Marketing legal services: minimal effort for maximum return


Would you do any marketing if you didn’t have to?

I’m not talking about “internal” marketing–treating clients well, staying in touch with them, creating an environment that is conducive to referrals–I’m talking about external marketing–ads, social media, speaking, writing, videos, networking, and all the other things everyone says you need to do to bring in new clients.

I wouldn’t.

Why spend the time or money if you don’t have to?

If you didn’t have to do any external marketing, imagine how that would feel. No guilt about what you’re not doing, no forcing yourself to do things you don’t want to do.

If you don’t like social media, guess what? You’re off the hook. Go spend the time cranking out more billable work. Or take up a hobby. If you do like social media, you can do it for fun, not because you need to bring in business.

The same goes for speaking and networking. Do them if you enjoy them, stay home if you don’t.

If your internal marketing is working, you’re getting repeat business and referrals without any additional effort.

The phone rings and people want to hire you. You don’t have to find them, convince them, or cross your fingers and hope they have the money. When they call, they’re pretty much ready to go.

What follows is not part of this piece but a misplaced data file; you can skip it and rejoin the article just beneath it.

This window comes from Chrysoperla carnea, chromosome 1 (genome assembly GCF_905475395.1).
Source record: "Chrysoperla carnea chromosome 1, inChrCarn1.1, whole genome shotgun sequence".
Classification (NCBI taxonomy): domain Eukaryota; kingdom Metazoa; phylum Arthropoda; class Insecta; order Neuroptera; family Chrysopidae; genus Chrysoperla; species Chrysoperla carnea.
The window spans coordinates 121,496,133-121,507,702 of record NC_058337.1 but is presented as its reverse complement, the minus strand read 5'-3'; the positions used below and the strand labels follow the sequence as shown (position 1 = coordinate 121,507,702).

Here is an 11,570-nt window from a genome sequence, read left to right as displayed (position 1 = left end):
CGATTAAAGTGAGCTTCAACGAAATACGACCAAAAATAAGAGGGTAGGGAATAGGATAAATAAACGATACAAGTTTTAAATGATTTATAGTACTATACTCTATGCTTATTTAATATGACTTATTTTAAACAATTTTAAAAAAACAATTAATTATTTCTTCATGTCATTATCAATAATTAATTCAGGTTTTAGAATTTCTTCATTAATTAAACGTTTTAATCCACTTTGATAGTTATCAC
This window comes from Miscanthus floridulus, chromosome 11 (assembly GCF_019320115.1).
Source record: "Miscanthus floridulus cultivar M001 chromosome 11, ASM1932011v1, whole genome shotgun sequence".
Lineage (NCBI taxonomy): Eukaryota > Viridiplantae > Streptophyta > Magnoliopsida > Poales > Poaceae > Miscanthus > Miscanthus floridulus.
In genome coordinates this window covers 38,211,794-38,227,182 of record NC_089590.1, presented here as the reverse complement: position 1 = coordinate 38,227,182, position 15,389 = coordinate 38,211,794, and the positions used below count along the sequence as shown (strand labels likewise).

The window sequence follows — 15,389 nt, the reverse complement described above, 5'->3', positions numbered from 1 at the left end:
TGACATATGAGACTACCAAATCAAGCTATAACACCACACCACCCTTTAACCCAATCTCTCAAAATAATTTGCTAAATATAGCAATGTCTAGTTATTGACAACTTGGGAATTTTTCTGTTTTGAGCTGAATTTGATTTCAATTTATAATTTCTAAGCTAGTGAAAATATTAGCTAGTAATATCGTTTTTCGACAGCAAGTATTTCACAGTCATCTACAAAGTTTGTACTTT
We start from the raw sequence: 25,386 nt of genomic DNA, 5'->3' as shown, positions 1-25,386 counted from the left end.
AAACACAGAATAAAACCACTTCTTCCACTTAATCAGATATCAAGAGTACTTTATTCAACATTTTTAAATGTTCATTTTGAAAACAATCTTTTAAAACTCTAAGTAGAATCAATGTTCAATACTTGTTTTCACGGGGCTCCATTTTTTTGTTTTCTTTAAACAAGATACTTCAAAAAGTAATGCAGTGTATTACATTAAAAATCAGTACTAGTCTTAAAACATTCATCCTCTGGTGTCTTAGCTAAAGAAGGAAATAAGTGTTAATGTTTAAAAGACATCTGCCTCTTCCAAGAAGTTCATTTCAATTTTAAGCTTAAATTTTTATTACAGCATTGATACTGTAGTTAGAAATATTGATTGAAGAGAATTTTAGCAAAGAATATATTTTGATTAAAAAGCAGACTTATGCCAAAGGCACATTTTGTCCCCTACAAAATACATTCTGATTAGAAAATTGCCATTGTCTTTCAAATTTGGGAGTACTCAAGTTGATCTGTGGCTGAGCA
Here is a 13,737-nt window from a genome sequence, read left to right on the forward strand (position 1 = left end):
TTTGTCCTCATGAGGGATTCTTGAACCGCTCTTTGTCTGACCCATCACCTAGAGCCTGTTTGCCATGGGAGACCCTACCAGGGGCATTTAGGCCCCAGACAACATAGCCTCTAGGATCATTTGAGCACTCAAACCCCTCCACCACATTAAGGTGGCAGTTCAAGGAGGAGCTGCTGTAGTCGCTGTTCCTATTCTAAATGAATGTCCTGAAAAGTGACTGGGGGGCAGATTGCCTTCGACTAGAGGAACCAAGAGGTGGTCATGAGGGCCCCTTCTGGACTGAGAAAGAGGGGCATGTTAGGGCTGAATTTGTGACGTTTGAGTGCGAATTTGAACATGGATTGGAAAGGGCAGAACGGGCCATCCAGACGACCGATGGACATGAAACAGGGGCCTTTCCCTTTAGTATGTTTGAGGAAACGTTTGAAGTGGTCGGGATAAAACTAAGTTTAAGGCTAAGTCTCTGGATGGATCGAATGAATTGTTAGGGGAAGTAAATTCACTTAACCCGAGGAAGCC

On the other hand. . . (yeah, the fine print). . . I can’t promise you that internal marketing will always bring you enough new business. Your clients may want to send you referrals, for example, but not know anyone who needs you right now.

And. . . even if your internal marketing bring you plenty of new business, there’s nothing wrong with bringing in more.

So. . . in order to hedge your bets, you might want to do some external marketing.

What do I suggest? What is the best use of your limited time? What has the biggest potential return for your effort?

A content-rich website.

Because when someone is referred to you, the first thing they do is go online to check you out. No website and you scare them off. And, if your website is nothing more than a listing of your practice areas and contact information, it’s not enough to show anyone why they should choose you instead of any other attorney.

“Content” means information, not about you but about the prospective client. He’s searching for answers. He’s looking for proof. Your content provides those answers and that proof.

And it’s so easy to do.

Start by writing down ten or twenty questions clients and prospects typically ask you about your area of expertise. Then, answer those questions. Talk about the law and procedure. Describe the risks and the options. Point them towards the available solutions. Include some stories of cases or clients you’ve had, to illustrate your points. Post these online on a website or blog.

Now, when someone goes online to check you out, they will see that you know what you are talking about and that you have helped other clients to solve these problems. You haven’t just told them what you do, you’ve shown them.